The Hope Scholarship and the Lifetime Learning Tax Credit
The Hope Scholarship is a tax credit for eligible first- or second-year undergraduates or their parents; it is for certain educational expenses paid on or after January 1, 1998. The Lifetime Learning Credit is for eligible students who are beyond their second year of college or their parents; it is for certain educational expenses paid on or after July 1, 1998.
To take advantage of the tax credits, taxpayers must submit IRS form 8863, Education Credits (Hope and Lifetime Learning Credits), with their federal tax returns to the IRS (the form is available in PDF format from the web: www.irs.gov/formspubs). The University's Cashiers/Student Accounts Office will supply students with Form 1098-T (accessible on SIS https://sis.umflint.edu), which lists all dollar information relating to the provisions of the Taxpayer Relief Act. Form 1098-T also shows the student's information (name, Social Security number, etc.) that the University provides to the IRS. For more information about the tax credits and these forms, visit the following websites:
- IRS information on the Hope and Lifetime Learning Educational Credits: http://www.irs.gov/Individuals/Education-Credits
- IRS publication Tax Benefits for Higher Education: http://www.irs.gov/pub/irs-pdf/p970.pdf (PDF) You will need Adobe Acrobat Reader to view/print this publication
- IRS toll-free telephone number: 1-800-829-1040
- Cashiers/Student Accounts Office (for information on Form 1098-T): http://www.umflint.edu/studentaccounts/
- National Association of Student Financial Aid Administrators: http://www.nasfaa.org/annualpubs/taxbenefitsguide.html
The American Opportunity Tax Credit
Under the American Recovery and Reinvestment Act of 2009, more families will be able to claim a larger tax credit for educational expenses in 2009 and 2010 (this has now been extended through 2017). The new credit, known as the American Opportunity Tax Credit, modifies the Hope Scholarship tax credit (see above). It allows eligible taxpayers to claim up to $2,500 per year on their 2009 and 2010 tax returns.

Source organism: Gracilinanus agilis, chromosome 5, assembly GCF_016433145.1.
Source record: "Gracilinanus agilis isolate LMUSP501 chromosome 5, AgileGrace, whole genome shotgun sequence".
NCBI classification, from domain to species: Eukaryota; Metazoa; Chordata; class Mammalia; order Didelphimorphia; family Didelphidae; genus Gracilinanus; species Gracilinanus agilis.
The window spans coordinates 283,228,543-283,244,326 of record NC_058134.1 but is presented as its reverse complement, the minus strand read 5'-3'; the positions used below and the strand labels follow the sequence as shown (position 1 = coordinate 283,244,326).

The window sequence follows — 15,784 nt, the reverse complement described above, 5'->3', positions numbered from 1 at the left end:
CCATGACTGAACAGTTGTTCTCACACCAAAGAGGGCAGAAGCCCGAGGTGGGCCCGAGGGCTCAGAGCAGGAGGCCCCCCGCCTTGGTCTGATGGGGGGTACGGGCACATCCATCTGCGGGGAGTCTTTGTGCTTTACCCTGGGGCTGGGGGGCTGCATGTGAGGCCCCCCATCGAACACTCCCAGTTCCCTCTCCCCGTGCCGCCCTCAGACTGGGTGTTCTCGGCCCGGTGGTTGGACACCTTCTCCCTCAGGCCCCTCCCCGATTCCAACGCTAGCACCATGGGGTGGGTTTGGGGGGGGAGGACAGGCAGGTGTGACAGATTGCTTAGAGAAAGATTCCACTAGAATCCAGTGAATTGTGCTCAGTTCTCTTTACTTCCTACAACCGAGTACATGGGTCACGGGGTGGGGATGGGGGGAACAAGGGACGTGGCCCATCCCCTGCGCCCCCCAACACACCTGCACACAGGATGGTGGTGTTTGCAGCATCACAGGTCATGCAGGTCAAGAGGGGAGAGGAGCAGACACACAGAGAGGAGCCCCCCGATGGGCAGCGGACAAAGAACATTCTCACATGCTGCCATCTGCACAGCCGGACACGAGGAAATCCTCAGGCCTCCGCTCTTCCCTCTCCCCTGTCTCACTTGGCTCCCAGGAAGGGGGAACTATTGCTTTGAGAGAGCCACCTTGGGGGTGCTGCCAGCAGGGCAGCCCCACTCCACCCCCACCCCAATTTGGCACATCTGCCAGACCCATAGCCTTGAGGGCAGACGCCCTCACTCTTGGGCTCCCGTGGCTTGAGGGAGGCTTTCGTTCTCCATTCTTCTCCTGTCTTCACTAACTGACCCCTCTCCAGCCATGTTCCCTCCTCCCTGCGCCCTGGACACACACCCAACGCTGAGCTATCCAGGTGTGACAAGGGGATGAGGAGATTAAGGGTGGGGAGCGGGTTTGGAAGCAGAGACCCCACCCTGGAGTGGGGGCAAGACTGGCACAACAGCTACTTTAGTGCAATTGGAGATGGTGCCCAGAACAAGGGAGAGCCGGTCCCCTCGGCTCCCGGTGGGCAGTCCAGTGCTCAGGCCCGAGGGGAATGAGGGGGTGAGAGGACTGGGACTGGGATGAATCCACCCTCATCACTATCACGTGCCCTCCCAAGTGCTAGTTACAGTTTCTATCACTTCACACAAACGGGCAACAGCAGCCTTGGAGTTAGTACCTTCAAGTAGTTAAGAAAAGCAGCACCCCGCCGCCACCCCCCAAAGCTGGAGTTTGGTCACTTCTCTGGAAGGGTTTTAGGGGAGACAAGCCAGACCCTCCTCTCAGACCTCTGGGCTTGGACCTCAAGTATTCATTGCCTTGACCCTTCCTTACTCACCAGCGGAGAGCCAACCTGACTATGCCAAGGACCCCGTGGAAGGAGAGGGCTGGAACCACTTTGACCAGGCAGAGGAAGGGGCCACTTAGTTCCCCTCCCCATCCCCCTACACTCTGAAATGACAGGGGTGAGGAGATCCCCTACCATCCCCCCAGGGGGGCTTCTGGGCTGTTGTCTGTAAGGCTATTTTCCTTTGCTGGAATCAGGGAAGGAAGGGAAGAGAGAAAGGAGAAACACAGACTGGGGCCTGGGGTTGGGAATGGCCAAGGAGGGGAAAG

The American Opportunity Tax Credit also expands eligibility for the higher education tax credit. Families with incomes up to $80,000 ($160,000 for joint filers) will qualify. In addition, families may claim the credit for students who are enrolled in their first four years of college (instead of just their first two years). And for the first time, books and course materials will be considered eligible expenses. For more information, see the IRS website.
Highlights of the Economic Growth and Tax Relief Reconciliation Act of 2001
In June 2001 Congress passed the Economic Growth and Tax Relief Reconciliation Act of 2001. This bill contained several changes to the Tax Relief Act of 1997 which provided tax relief to college students and their families. These changes apply to tax years beginning AFTER December 31, 2001. The highlights of the changes are summarized below. For more detailed information, contact your tax advisor or visit the Internal Revenue Service website at www.irs.gov.
Education IRAs. The current contribution limit of $500 was increased to $2000 per year and redefines "qualified education expenses" that may be paid tax-free from an education IRA. Both higher education and elementary/secondary expenses, including the purchase of computer technology, equipment and internet access under certain conditions are now eligible education expenses. For tax years beginning after December 31, 2001.
Qualified Tuition Programs (such as MET). Distributions from a qualified tuition program will be tax-free when used to pay qualified education expenses and permits an annual rollover to a different qualified plan (benefiting the same beneficiary). For tax years beginning after December 31, 2001.
Employer-Provided Educational Assistance (Sec. 127). Extends the exclusion from income of this assistance to graduate education and makes it permanent for both undergraduate and graduate students. For tax years beginning after December 31, 2001.
Student Loan Interest Deduction. Repeals the 5 year (60 month) limit for the use of the student loan interest deduction, making student loan interest deductible for the full term of the qualified loan. Increases the phase-out income limits from $50,000 to $65,000 for single taxpayers and from $100,000 to $130,000 for married taxpayers filing a joint tax return. For interest paid on qualified education loans after December 31, 2001.
Deduction for Qualified Higher Education Expenses. Provides an "above-the-line" tax deduction for qualified higher education expenses of up to $3,000 for tax years 2002 and 2003 and up to $4000 for tax years 2004 and 2005. To qualify, a single taxpayer's adjusted gross income must not exceed $65,000 and married couple's (filing a joint tax return) adjusted gross income (AGI) must not exceed $130,000. Higher AGI taxpayers (up to $80,000 for single filers and $160,000 for married filers) qualify for a deduction of up to $2,000 in 2004 and 2005. For tax years beginning after December 31, 2001.
Health Scholarships. Makes tax-free any awards under the National Health Service Corps Scholarship Program and the F. Edward Hebert Armed Forces Health Professions Scholarship and Financial Assistance Program, except that, as is true with other scholarships and fellowships under Section 117, amounts received for living expenses are taxable. For education awards received after December 31, 2001.